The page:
New study details non-emission particulates

Greenhouse gas emissions from vehicles deserve a lot of attention, but particulates from vehicles are also a significant health concern. Tiny soot particles can be inhaled deeply into the lungs. Larger-sized particles can contaminate nearby fields and groundwater, and deliver a significant dose of microplastics to surface waters. Of the microplastic particles polluting surface waters, 30 percent originate from tire wear, according to new research by German and U.S. scientists.

Aging Boomers could cause transportation shakeup

Suburban Baby Boomers hoping to age in place are beginning to put new demands on our transportation system, according to a recent New York Times article. Once they can no longer drive, many older folks find themselves needing in-home services or drivers that can offer more assistance than many taxi or TNC drivers are used to providing. If Baby Boomers begin to sell off suburban homes, the real estate market and transportation planners may need to make adjustments.

U.S. gets “F” for design and policy to support walking while pedestrian fatalities rise

A national coalition of prominent health organizations issued a failing grade to the country as a whole and the vast majority of states when they looked at whether community designs and policies support walking. At the same time, recently-released traffic safety data show a rising number of pedestrian fatalities at a time when driving is increasing.

A toolkit to measure and value “community severance” due to traffic

A high-traffic road can divide a community in more ways than one. Researchers haven’t always been able to show what extent such roads can harm a community’s access, health, or quality of life. A new study outlined in the latest volume of the Journal of Transport and Health looked at one corridor to test tools to measure just that.

Google’s Street View cars are measuring and mapping air pollution

Last week, Google and the Environmental Defense Fund published the first in a series of maps with data on pollution levels collected using Google Street View vehicles. The initiative, a partnership between EDF, Google Earth Outreach, and San Francisco-based company Aclima, will make it possible to assess air pollution at a level of detail that was nearly impossible previously. The project team hopes the body of data created will help regulators and local and state officials develop a greater understanding of pollution levels on a neighborhood-by-neighborhood basis, making it possible to target investments and other interventions to the populations facing the greatest health risks.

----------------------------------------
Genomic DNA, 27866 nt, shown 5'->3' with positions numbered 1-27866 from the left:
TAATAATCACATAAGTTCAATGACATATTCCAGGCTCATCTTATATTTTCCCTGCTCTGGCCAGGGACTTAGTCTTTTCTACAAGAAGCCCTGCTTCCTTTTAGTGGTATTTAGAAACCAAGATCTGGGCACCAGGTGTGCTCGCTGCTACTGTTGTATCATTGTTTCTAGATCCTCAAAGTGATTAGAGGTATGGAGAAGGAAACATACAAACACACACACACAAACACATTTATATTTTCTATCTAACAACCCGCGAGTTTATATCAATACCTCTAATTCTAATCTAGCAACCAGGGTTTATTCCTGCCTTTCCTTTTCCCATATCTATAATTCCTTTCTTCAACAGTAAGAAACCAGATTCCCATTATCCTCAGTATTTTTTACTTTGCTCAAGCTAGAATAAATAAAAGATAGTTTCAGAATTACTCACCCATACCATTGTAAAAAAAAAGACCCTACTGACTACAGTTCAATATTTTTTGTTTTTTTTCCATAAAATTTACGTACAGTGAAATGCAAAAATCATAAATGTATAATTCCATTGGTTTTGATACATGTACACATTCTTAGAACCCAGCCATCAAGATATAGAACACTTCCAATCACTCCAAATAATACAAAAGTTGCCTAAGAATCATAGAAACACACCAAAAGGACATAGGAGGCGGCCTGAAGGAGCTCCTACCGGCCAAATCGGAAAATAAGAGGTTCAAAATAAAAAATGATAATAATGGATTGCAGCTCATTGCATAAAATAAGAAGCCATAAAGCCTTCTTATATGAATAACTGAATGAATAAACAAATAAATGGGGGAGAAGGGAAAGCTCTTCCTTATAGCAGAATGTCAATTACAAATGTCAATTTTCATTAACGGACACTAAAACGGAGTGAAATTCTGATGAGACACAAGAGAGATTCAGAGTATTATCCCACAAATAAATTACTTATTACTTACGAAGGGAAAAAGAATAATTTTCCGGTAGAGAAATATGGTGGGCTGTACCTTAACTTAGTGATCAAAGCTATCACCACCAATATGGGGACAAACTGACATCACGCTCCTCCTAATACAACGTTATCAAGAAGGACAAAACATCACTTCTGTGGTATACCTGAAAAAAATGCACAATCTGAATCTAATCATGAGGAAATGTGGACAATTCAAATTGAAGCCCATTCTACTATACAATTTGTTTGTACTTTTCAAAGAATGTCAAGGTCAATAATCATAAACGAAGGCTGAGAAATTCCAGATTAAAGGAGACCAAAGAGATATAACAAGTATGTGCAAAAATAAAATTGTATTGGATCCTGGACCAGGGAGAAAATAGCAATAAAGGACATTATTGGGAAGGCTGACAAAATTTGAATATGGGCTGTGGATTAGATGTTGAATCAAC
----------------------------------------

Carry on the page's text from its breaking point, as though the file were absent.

Google’s Street View cars are measuring and mapping air pollution

Last week, Google and the Environmental Defense Fund published the first in a series of maps with data on pollution levels collected using Google Street View vehicles. The initiative, a partnership between EDF, Google Earth Outreach, and San Francisco-based company Aclima, will make it possible to assess air pollution at a level of detail that was nearly impossible previously. The project team hopes the body of data created will help regulators and local and state officials develop a greater understanding of pollution levels on a neighborhood-by-neighborhood basis, making it possible to target investments and other interventions to the populations facing the greatest health risks.

Crashes fuel U.S. death-rate increase

A new report from the Centers for Disease Control and Prevention, made headlines last week for showing a decrease in Americans’ life expectancy in 2015—a reversal of a decades-long positive trend. One element of the brief report is of special interest to transportation practitioners: The population-adjusted “unintentional injury” rate jumped by 7 percent, passing chronic lower respiratory diseases to rank No. 3 as a cause of death. Causes of unintentional injuries include crashes, as well as drug overdoses, falls and other less-common mishaps.

Motor vehicle dependence is making us sick: How transportation and urban planners are part of the solution

A recent study published in the medical journal The Lancet focuses on prevention strategies for the global epidemic of non-communicable diseases (NCDs) stemming from an unsustainable reliance on a transportation system reliant on fossil fuels. Such diseases include such as traffic violence, obesity, or respiratory and cardiovascular diseases. To address this crisis, the authors makes strong arguments that transportation and urban planners must coordinate across departments and accept their professional roles in determining how people travel.

U.S. scores poorly in relationship between transportation sustainability and human capital

A paper published by University of Connecticut Engineering and Geography faculty, titled Relationship between quality of life and transportation sustainability in the United States and selected European countries, offers a look at whether the burdens of transportation systems are resulting in gains for the nation as a whole. And the U.S. does not stack up well in the report.